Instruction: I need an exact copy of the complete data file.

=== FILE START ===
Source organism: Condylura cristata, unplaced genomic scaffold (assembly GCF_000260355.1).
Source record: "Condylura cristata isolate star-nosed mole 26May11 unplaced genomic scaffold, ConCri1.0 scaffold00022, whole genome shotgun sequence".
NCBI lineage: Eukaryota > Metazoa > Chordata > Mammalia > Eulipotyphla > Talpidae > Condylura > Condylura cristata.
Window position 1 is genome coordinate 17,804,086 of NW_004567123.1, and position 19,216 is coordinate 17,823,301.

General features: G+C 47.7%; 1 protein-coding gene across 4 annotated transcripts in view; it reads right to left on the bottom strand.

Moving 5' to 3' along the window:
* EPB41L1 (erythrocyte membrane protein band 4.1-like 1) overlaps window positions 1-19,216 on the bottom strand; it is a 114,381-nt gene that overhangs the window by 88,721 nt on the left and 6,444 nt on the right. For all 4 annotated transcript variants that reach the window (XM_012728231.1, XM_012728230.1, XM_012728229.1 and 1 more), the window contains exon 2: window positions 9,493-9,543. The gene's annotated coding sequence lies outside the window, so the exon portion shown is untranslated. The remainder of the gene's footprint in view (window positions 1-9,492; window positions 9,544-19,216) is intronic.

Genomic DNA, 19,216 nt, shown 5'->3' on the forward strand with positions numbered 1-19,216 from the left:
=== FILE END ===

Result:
Source organism: Condylura cristata, unplaced genomic scaffold (assembly GCF_000260355.1).
Source record: "Condylura cristata isolate star-nosed mole 26May11 unplaced genomic scaffold, ConCri1.0 scaffold00022, whole genome shotgun sequence".
NCBI lineage: Eukaryota > Metazoa > Chordata > Mammalia > Eulipotyphla > Talpidae > Condylura > Condylura cristata.
Window position 1 is genome coordinate 17,804,086 of NW_004567123.1, and position 19,216 is coordinate 17,823,301.

General features: G+C 47.7%; 1 protein-coding gene across 4 annotated transcripts in view; it reads right to left on the bottom strand.

Moving 5' to 3' along the window:
* EPB41L1 (erythrocyte membrane protein band 4.1-like 1) overlaps window positions 1-19,216 on the bottom strand; it is a 114,381-nt gene that overhangs the window by 88,721 nt on the left and 6,444 nt on the right. For all 4 annotated transcript variants that reach the window (XM_012728231.1, XM_012728230.1, XM_012728229.1 and 1 more), the window contains exon 2: window positions 9,493-9,543. The gene's annotated coding sequence lies outside the window, so the exon portion shown is untranslated. The remainder of the gene's footprint in view (window positions 1-9,492; window positions 9,544-19,216) is intronic.

Genomic DNA, 19,216 nt, shown 5'->3' on the forward strand with positions numbered 1-19,216 from the left: